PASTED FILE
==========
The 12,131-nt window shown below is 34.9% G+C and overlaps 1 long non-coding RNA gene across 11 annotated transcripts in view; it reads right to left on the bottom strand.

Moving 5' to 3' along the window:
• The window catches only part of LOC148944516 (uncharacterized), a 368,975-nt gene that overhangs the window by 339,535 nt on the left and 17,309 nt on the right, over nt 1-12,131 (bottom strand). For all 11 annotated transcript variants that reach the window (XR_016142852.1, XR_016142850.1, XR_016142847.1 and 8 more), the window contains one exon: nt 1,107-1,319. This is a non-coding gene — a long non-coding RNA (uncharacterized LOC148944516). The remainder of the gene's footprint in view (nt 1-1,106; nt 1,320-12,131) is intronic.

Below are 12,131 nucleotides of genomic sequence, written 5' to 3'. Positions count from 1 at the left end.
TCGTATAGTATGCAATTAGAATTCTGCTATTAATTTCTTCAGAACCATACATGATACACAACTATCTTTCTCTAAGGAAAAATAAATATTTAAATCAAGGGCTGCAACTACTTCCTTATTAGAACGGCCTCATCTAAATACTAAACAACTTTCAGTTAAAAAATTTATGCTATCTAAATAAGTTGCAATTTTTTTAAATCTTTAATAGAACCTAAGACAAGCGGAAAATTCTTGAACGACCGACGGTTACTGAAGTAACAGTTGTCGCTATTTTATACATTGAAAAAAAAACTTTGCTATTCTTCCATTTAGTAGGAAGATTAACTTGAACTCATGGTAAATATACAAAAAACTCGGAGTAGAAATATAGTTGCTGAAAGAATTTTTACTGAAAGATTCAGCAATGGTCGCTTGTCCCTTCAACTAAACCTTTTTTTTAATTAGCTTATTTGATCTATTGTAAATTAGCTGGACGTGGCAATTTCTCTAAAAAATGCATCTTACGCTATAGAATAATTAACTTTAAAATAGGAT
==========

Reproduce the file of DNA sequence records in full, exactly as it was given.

The 12,131-nt window shown below is 34.9% G+C and overlaps 1 long non-coding RNA gene across 11 annotated transcripts in view; it reads right to left on the bottom strand.

Moving 5' to 3' along the window:
• The window catches only part of LOC148944516 (uncharacterized), a 368,975-nt gene that overhangs the window by 339,535 nt on the left and 17,309 nt on the right, over nt 1-12,131 (bottom strand). For all 11 annotated transcript variants that reach the window (XR_016142852.1, XR_016142850.1, XR_016142847.1 and 8 more), the window contains one exon: nt 1,107-1,319. This is a non-coding gene — a long non-coding RNA (uncharacterized LOC148944516). The remainder of the gene's footprint in view (nt 1-1,106; nt 1,320-12,131) is intronic.

Below are 12,131 nucleotides of genomic sequence, written 5' to 3'. Positions count from 1 at the left end.
TCGTATAGTATGCAATTAGAATTCTGCTATTAATTTCTTCAGAACCATACATGATACACAACTATCTTTCTCTAAGGAAAAATAAATATTTAAATCAAGGGCTGCAACTACTTCCTTATTAGAACGGCCTCATCTAAATACTAAACAACTTTCAGTTAAAAAATTTATGCTATCTAAATAAGTTGCAATTTTTTTAAATCTTTAATAGAACCTAAGACAAGCGGAAAATTCTTGAACGACCGACGGTTACTGAAGTAACAGTTGTCGCTATTTTATACATTGAAAAAAAAACTTTGCTATTCTTCCATTTAGTAGGAAGATTAACTTGAACTCATGGTAAATATACAAAAAACTCGGAGTAGAAATATAGTTGCTGAAAGAATTTTTACTGAAAGATTCAGCAATGGTCGCTTGTCCCTTCAACTAAACCTTTTTTTTAATTAGCTTATTTGATCTATTGTAAATTAGCTGGACGTGGCAATTTCTCTAAAAAATGCATCTTACGCTATAGAATAATTAACTTTAAAATAGGAT